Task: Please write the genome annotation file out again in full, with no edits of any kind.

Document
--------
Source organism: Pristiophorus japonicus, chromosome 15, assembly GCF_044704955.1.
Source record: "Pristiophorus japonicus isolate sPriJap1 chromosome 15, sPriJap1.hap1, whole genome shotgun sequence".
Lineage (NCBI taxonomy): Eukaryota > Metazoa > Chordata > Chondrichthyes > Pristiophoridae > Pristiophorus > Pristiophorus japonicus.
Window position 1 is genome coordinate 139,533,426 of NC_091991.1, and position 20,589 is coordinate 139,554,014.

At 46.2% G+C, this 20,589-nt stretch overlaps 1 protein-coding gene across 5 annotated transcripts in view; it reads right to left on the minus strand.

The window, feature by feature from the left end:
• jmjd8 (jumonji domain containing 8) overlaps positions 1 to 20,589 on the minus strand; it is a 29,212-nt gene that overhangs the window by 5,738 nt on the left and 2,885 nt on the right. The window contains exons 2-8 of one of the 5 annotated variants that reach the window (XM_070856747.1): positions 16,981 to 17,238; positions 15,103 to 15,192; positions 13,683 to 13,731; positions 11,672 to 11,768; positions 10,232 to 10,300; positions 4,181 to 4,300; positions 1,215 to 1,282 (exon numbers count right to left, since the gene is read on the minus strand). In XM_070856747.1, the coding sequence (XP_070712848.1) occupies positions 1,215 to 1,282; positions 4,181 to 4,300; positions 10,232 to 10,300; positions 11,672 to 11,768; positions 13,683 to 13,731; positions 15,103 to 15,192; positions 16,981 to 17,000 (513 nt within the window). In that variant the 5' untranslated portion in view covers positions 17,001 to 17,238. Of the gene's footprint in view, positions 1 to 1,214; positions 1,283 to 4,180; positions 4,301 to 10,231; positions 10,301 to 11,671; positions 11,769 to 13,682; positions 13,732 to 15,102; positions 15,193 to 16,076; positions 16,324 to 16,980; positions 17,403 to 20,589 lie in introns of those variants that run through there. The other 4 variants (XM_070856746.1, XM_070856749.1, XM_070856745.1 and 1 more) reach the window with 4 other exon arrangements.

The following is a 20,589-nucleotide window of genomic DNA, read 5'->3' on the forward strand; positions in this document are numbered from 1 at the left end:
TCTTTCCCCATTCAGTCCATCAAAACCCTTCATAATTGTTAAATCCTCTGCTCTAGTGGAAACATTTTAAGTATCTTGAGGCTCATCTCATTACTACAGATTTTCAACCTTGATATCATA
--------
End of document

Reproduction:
Source organism: Pristiophorus japonicus, chromosome 15, assembly GCF_044704955.1.
Source record: "Pristiophorus japonicus isolate sPriJap1 chromosome 15, sPriJap1.hap1, whole genome shotgun sequence".
Lineage (NCBI taxonomy): Eukaryota > Metazoa > Chordata > Chondrichthyes > Pristiophoridae > Pristiophorus > Pristiophorus japonicus.
Window position 1 is genome coordinate 139,533,426 of NC_091991.1, and position 20,589 is coordinate 139,554,014.

At 46.2% G+C, this 20,589-nt stretch overlaps 1 protein-coding gene across 5 annotated transcripts in view; it reads right to left on the minus strand.

The window, feature by feature from the left end:
• jmjd8 (jumonji domain containing 8) overlaps positions 1 to 20,589 on the minus strand; it is a 29,212-nt gene that overhangs the window by 5,738 nt on the left and 2,885 nt on the right. The window contains exons 2-8 of one of the 5 annotated variants that reach the window (XM_070856747.1): positions 16,981 to 17,238; positions 15,103 to 15,192; positions 13,683 to 13,731; positions 11,672 to 11,768; positions 10,232 to 10,300; positions 4,181 to 4,300; positions 1,215 to 1,282 (exon numbers count right to left, since the gene is read on the minus strand). In XM_070856747.1, the coding sequence (XP_070712848.1) occupies positions 1,215 to 1,282; positions 4,181 to 4,300; positions 10,232 to 10,300; positions 11,672 to 11,768; positions 13,683 to 13,731; positions 15,103 to 15,192; positions 16,981 to 17,000 (513 nt within the window). In that variant the 5' untranslated portion in view covers positions 17,001 to 17,238. Of the gene's footprint in view, positions 1 to 1,214; positions 1,283 to 4,180; positions 4,301 to 10,231; positions 10,301 to 11,671; positions 11,769 to 13,682; positions 13,732 to 15,102; positions 15,193 to 16,076; positions 16,324 to 16,980; positions 17,403 to 20,589 lie in introns of those variants that run through there. The other 4 variants (XM_070856746.1, XM_070856749.1, XM_070856745.1 and 1 more) reach the window with 4 other exon arrangements.

The following is a 20,589-nucleotide window of genomic DNA, read 5'->3' on the forward strand; positions in this document are numbered from 1 at the left end:
TCTTTCCCCATTCAGTCCATCAAAACCCTTCATAATTGTTAAATCCTCTGCTCTAGTGGAAACATTTTAAGTATCTTGAGGCTCATCTCATTACTACAGATTTTCAACCTTGATATCATA